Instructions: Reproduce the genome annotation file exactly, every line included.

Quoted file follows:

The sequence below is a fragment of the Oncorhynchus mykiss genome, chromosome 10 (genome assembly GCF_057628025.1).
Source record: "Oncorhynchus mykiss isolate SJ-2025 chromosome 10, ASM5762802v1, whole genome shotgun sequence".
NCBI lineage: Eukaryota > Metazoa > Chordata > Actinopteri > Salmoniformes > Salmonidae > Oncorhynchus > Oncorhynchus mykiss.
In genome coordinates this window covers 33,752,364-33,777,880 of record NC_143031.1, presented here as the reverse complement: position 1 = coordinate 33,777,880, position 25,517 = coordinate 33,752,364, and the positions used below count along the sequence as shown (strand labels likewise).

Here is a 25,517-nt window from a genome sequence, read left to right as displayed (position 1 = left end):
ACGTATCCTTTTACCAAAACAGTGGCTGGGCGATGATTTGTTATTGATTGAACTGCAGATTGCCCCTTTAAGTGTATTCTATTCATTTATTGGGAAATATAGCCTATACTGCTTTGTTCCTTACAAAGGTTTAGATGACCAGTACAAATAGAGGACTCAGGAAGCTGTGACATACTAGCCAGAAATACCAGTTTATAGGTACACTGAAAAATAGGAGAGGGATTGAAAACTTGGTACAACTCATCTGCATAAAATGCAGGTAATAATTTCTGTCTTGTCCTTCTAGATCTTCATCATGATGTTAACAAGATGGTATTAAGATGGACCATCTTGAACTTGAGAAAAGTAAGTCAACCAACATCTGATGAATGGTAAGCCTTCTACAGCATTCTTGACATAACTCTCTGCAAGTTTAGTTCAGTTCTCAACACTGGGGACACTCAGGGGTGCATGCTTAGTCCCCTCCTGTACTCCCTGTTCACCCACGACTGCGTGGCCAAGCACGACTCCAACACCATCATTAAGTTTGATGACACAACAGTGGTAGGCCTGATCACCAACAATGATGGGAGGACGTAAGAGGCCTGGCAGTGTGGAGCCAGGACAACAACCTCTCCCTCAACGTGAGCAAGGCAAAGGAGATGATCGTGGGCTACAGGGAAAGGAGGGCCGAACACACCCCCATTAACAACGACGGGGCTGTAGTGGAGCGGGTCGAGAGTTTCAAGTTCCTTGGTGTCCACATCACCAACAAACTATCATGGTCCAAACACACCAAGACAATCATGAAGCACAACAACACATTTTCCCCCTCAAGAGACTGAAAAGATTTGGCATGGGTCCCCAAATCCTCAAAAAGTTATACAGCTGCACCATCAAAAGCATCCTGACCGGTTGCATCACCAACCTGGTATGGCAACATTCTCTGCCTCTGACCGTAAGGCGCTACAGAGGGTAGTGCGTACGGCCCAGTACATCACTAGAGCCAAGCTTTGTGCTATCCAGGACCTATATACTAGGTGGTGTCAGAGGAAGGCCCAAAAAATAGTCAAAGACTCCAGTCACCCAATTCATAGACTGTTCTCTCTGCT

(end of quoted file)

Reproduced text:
The sequence below is a fragment of the Oncorhynchus mykiss genome, chromosome 10 (genome assembly GCF_057628025.1).
Source record: "Oncorhynchus mykiss isolate SJ-2025 chromosome 10, ASM5762802v1, whole genome shotgun sequence".
NCBI lineage: Eukaryota > Metazoa > Chordata > Actinopteri > Salmoniformes > Salmonidae > Oncorhynchus > Oncorhynchus mykiss.
In genome coordinates this window covers 33,752,364-33,777,880 of record NC_143031.1, presented here as the reverse complement: position 1 = coordinate 33,777,880, position 25,517 = coordinate 33,752,364, and the positions used below count along the sequence as shown (strand labels likewise).

Here is a 25,517-nt window from a genome sequence, read left to right as displayed (position 1 = left end):
ACGTATCCTTTTACCAAAACAGTGGCTGGGCGATGATTTGTTATTGATTGAACTGCAGATTGCCCCTTTAAGTGTATTCTATTCATTTATTGGGAAATATAGCCTATACTGCTTTGTTCCTTACAAAGGTTTAGATGACCAGTACAAATAGAGGACTCAGGAAGCTGTGACATACTAGCCAGAAATACCAGTTTATAGGTACACTGAAAAATAGGAGAGGGATTGAAAACTTGGTACAACTCATCTGCATAAAATGCAGGTAATAATTTCTGTCTTGTCCTTCTAGATCTTCATCATGATGTTAACAAGATGGTATTAAGATGGACCATCTTGAACTTGAGAAAAGTAAGTCAACCAACATCTGATGAATGGTAAGCCTTCTACAGCATTCTTGACATAACTCTCTGCAAGTTTAGTTCAGTTCTCAACACTGGGGACACTCAGGGGTGCATGCTTAGTCCCCTCCTGTACTCCCTGTTCACCCACGACTGCGTGGCCAAGCACGACTCCAACACCATCATTAAGTTTGATGACACAACAGTGGTAGGCCTGATCACCAACAATGATGGGAGGACGTAAGAGGCCTGGCAGTGTGGAGCCAGGACAACAACCTCTCCCTCAACGTGAGCAAGGCAAAGGAGATGATCGTGGGCTACAGGGAAAGGAGGGCCGAACACACCCCCATTAACAACGACGGGGCTGTAGTGGAGCGGGTCGAGAGTTTCAAGTTCCTTGGTGTCCACATCACCAACAAACTATCATGGTCCAAACACACCAAGACAATCATGAAGCACAACAACACATTTTCCCCCTCAAGAGACTGAAAAGATTTGGCATGGGTCCCCAAATCCTCAAAAAGTTATACAGCTGCACCATCAAAAGCATCCTGACCGGTTGCATCACCAACCTGGTATGGCAACATTCTCTGCCTCTGACCGTAAGGCGCTACAGAGGGTAGTGCGTACGGCCCAGTACATCACTAGAGCCAAGCTTTGTGCTATCCAGGACCTATATACTAGGTGGTGTCAGAGGAAGGCCCAAAAAATAGTCAAAGACTCCAGTCACCCAATTCATAGACTGTTCTCTCTGCT